Russia Accuses Trump Administration of Planning to Buy Weapons in Eastern Europe to Arm Venezuela's Opposition

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Russian Foreign Ministry spokeswoman Maria Zakharova during a press briefing on Russia's foreign policy. Mikhail Metzel/TASS/Getty Images

As deadly violence broke out on Venezuela's border over the delivery of humanitarian assistance on Friday, Russian government spokeswoman Maria Zakharova accused the United States of planning to purchase weapons from Eastern Europe to give to the Venezuelan opposition.

The statements were the latest example of Russia backing Venezuela's strongman leader, Nicolás Maduro, despite his regime's brutality.

"We have information that companies from the U.S. and its NATO [North Atlantic Treaty Organization] allies are considering the possibility of buying a large batch of weapons in one of the Eastern European countries in order to provide them to the Venezuelan opposition," Zakharova said at a press conference. "The batch will reportedly include heavy machine guns, grenade launchers, portable missile launchers and ammunition for light weapons and artillery systems. So this is what they mean when they talk about delivering humanitarian aid."

Russian Foreign Ministry spokeswoman Maria Zakharova during a press briefing on Russia's foreign policy. Mikhail Metzel/TASS/Getty Images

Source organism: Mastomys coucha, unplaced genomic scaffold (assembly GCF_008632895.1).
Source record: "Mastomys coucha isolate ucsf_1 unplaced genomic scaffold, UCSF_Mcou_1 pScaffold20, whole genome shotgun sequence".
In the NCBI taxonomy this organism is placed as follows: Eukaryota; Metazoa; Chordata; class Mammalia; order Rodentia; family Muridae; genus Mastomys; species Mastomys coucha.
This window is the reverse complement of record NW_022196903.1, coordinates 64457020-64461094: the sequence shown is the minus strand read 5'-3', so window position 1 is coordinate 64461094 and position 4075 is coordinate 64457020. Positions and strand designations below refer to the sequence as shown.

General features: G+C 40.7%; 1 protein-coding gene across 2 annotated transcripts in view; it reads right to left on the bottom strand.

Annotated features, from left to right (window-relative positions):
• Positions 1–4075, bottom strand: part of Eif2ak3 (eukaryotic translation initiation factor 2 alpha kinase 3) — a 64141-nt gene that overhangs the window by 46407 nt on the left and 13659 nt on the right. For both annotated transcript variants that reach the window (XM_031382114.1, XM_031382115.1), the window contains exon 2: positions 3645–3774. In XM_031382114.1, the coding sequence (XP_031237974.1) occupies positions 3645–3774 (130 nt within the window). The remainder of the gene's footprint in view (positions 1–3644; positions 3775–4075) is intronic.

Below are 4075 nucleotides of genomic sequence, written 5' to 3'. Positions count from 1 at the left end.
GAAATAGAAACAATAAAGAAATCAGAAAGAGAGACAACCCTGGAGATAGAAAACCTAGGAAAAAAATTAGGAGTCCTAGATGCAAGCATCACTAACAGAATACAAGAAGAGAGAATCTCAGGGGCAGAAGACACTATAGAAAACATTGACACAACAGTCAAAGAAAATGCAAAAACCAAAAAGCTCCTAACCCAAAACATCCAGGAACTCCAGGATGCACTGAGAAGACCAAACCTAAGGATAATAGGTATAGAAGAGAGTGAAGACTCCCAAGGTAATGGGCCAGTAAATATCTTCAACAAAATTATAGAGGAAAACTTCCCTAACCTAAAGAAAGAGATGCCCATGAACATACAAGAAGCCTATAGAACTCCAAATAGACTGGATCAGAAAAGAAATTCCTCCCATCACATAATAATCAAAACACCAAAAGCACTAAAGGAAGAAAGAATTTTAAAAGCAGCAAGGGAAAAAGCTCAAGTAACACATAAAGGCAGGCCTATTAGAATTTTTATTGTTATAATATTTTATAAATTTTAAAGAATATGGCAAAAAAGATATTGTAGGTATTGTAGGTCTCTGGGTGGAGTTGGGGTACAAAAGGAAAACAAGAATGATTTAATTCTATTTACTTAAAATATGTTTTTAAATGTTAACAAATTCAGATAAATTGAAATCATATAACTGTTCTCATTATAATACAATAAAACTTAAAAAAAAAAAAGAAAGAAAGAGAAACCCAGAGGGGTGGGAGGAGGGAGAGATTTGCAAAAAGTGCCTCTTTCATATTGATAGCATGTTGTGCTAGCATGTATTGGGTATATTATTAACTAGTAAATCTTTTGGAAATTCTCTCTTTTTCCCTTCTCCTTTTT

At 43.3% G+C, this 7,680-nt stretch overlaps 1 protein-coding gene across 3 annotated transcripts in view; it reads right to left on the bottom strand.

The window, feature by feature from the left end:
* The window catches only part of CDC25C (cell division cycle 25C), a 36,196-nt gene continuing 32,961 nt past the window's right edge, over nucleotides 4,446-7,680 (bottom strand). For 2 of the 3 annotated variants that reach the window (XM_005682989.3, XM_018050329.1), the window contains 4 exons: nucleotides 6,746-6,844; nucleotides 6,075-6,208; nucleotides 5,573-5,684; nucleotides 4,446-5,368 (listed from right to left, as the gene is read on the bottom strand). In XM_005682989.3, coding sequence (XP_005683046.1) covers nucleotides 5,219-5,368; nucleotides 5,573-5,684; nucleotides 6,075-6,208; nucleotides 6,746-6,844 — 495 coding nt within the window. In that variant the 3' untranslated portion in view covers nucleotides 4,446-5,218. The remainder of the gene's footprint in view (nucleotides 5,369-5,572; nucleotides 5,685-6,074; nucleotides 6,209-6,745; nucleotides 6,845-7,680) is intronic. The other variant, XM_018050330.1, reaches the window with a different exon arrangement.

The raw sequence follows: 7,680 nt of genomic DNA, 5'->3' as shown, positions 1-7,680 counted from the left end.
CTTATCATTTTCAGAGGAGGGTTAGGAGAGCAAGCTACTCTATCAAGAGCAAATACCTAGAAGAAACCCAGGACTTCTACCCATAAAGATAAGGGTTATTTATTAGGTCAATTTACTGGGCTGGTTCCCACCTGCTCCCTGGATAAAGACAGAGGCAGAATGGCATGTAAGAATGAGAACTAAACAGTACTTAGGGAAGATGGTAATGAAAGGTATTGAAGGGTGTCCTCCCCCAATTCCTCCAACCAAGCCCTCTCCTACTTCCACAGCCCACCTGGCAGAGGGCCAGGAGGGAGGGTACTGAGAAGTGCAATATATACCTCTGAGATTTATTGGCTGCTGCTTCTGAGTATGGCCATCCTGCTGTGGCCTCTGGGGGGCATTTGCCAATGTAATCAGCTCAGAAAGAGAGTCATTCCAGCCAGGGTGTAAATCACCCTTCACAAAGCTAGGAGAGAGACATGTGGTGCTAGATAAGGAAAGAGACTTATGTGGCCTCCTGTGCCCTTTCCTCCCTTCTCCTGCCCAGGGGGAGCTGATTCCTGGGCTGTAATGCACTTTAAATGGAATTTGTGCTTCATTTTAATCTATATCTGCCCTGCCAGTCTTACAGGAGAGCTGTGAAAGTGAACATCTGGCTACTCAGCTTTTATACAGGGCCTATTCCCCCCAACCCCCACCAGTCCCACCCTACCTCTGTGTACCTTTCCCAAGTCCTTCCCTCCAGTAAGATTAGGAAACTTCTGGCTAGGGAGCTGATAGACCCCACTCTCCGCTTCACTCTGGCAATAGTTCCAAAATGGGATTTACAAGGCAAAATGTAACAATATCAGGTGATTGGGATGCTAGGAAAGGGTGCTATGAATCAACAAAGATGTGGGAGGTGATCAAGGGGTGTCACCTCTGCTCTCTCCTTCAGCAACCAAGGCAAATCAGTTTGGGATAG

Zakharova did not mention which Eastern European country the U.S. planned to purchase the weaponry from. The U.S. government has not announced that it plans to support the Venezuelan opposition militarily, although President Donald Trump has hinted that he may be willing to send troops to Venezuela. Trump's declarations about military intervention have divided members of the Democratic Party, despite widespread agreement that Maduro should step down.

The issue of humanitarian assistance to Venezuela has been politicized in recent weeks as a leadership crisis unfolds in the country. Maduro refuses to resign from the presidency even as countries from around the world withdraw recognition of his government. Several leading members of the international community said that the previous elections, in which Maduro was the winner, were not free and fair because most of the opposition leaders were either jailed or forced to flee the country.

An indigenous man, injured during clashes with Venezuelan soldiers, arrives at the hospital in Boa Vista, Brazil, on February 22. Venezuelan soldiers killed two people and wounded 15 others when they tried to prevent troops from blocking an entry route for humanitarian aid on the Brazilian border, a human rights groups said Friday. Nelson Almeida/AFP/Getty Images

Juan Guaidó, the country's leader of the national assembly, has used an obscure part of the country's constitution to name himself interim president until fair elections can be held. The U.S., Canada and many members of the European Union have since recognized Guaidó as the interim leader of Venezuela. But Maduro continues to control Venezuela's military, which shot at opposition demonstrators on Friday, killing at least two people and wounding around a dozen people.

Maduro has closed Venezuela's border with Brazil and refused to allow humanitarian aid into the country, even though his government's economic policies have exacerbated a humanitarian disaster and led to extreme food and medicine shortages.

Throughout all of this, Russia has refused to withdraw its support for Maduro, and its officials have accused the U.S. of supporting a coup against him.